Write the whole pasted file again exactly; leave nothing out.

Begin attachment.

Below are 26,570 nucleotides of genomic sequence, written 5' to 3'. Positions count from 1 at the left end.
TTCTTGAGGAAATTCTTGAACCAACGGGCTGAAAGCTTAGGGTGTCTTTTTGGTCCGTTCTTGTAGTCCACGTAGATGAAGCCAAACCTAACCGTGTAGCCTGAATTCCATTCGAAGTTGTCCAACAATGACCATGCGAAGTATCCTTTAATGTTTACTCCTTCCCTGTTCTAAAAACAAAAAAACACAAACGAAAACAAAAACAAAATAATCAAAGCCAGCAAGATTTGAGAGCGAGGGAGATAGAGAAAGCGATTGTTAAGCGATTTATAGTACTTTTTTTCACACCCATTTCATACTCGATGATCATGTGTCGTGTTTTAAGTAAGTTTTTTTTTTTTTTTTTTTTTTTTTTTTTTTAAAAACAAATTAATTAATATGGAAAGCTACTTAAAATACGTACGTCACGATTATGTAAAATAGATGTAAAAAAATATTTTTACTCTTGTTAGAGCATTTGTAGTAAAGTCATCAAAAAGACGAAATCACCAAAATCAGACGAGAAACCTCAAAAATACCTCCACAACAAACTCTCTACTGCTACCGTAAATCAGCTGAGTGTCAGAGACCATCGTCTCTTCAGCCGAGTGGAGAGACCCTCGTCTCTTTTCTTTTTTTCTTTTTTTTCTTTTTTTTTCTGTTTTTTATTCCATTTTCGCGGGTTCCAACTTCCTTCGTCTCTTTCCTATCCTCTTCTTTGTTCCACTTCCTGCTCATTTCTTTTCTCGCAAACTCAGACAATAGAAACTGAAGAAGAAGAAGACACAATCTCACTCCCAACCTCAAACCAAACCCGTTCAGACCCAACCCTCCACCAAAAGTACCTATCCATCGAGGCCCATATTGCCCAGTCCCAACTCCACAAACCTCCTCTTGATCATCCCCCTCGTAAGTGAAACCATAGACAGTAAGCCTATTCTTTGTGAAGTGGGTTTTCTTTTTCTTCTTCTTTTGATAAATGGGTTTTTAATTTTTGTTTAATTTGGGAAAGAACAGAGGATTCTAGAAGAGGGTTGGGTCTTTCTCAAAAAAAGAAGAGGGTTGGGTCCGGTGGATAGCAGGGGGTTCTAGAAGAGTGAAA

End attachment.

Below are 26,570 nucleotides of genomic sequence, written 5' to 3'. Positions count from 1 at the left end.
TTCTTGAGGAAATTCTTGAACCAACGGGCTGAAAGCTTAGGGTGTCTTTTTGGTCCGTTCTTGTAGTCCACGTAGATGAAGCCAAACCTAACCGTGTAGCCTGAATTCCATTCGAAGTTGTCCAACAATGACCATGCGAAGTATCCTTTAATGTTTACTCCTTCCCTGTTCTAAAAACAAAAAAACACAAACGAAAACAAAAACAAAATAATCAAAGCCAGCAAGATTTGAGAGCGAGGGAGATAGAGAAAGCGATTGTTAAGCGATTTATAGTACTTTTTTTCACACCCATTTCATACTCGATGATCATGTGTCGTGTTTTAAGTAAGTTTTTTTTTTTTTTTTTTTTTTTTTTTTTTTAAAAACAAATTAATTAATATGGAAAGCTACTTAAAATACGTACGTCACGATTATGTAAAATAGATGTAAAAAAATATTTTTACTCTTGTTAGAGCATTTGTAGTAAAGTCATCAAAAAGACGAAATCACCAAAATCAGACGAGAAACCTCAAAAATACCTCCACAACAAACTCTCTACTGCTACCGTAAATCAGCTGAGTGTCAGAGACCATCGTCTCTTCAGCCGAGTGGAGAGACCCTCGTCTCTTTTCTTTTTTTCTTTTTTTTCTTTTTTTTTCTGTTTTTTATTCCATTTTCGCGGGTTCCAACTTCCTTCGTCTCTTTCCTATCCTCTTCTTTGTTCCACTTCCTGCTCATTTCTTTTCTCGCAAACTCAGACAATAGAAACTGAAGAAGAAGAAGACACAATCTCACTCCCAACCTCAAACCAAACCCGTTCAGACCCAACCCTCCACCAAAAGTACCTATCCATCGAGGCCCATATTGCCCAGTCCCAACTCCACAAACCTCCTCTTGATCATCCCCCTCGTAAGTGAAACCATAGACAGTAAGCCTATTCTTTGTGAAGTGGGTTTTCTTTTTCTTCTTCTTTTGATAAATGGGTTTTTAATTTTTGTTTAATTTGGGAAAGAACAGAGGATTCTAGAAGAGGGTTGGGTCTTTCTCAAAAAAAGAAGAGGGTTGGGTCCGGTGGATAGCAGGGGGTTCTAGAAGAGTGAAA